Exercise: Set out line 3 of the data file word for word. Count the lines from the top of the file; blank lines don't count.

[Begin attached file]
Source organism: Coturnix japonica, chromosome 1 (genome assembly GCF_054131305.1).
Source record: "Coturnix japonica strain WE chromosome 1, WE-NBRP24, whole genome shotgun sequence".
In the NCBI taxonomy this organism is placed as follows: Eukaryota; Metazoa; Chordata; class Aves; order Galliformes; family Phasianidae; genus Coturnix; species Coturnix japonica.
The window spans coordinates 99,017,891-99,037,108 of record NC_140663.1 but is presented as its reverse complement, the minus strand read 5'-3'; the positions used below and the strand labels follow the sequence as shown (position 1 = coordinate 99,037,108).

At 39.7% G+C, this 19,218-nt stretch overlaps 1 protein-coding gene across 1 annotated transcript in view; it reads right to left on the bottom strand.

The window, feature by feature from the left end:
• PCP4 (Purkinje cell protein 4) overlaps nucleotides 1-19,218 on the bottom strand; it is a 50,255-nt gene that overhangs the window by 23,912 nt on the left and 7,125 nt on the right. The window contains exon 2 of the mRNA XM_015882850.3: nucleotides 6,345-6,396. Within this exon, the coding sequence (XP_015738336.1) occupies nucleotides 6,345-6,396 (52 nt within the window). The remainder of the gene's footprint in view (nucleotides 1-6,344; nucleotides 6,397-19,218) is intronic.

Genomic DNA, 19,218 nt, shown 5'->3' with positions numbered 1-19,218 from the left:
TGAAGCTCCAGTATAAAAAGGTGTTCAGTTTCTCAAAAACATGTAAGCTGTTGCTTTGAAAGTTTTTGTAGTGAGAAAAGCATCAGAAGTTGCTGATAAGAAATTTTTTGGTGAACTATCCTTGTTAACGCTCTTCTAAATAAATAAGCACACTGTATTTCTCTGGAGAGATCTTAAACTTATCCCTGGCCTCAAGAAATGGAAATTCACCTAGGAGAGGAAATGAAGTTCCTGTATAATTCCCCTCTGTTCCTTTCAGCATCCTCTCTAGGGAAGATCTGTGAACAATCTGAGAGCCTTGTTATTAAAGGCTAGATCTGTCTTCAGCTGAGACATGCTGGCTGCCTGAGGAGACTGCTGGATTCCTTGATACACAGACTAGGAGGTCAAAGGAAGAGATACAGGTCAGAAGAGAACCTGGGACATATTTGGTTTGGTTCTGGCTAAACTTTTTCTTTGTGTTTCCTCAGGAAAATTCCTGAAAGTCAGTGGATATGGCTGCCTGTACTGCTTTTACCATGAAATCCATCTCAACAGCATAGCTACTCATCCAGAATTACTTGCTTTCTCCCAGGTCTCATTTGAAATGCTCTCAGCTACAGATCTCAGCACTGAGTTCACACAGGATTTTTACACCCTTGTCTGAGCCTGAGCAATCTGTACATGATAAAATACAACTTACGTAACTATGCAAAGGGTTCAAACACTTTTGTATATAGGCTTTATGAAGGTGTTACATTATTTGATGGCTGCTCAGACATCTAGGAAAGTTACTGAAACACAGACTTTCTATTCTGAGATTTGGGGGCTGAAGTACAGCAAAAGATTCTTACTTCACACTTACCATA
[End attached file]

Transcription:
In the NCBI taxonomy this organism is placed as follows: Eukaryota; Metazoa; Chordata; class Aves; order Galliformes; family Phasianidae; genus Coturnix; species Coturnix japonica.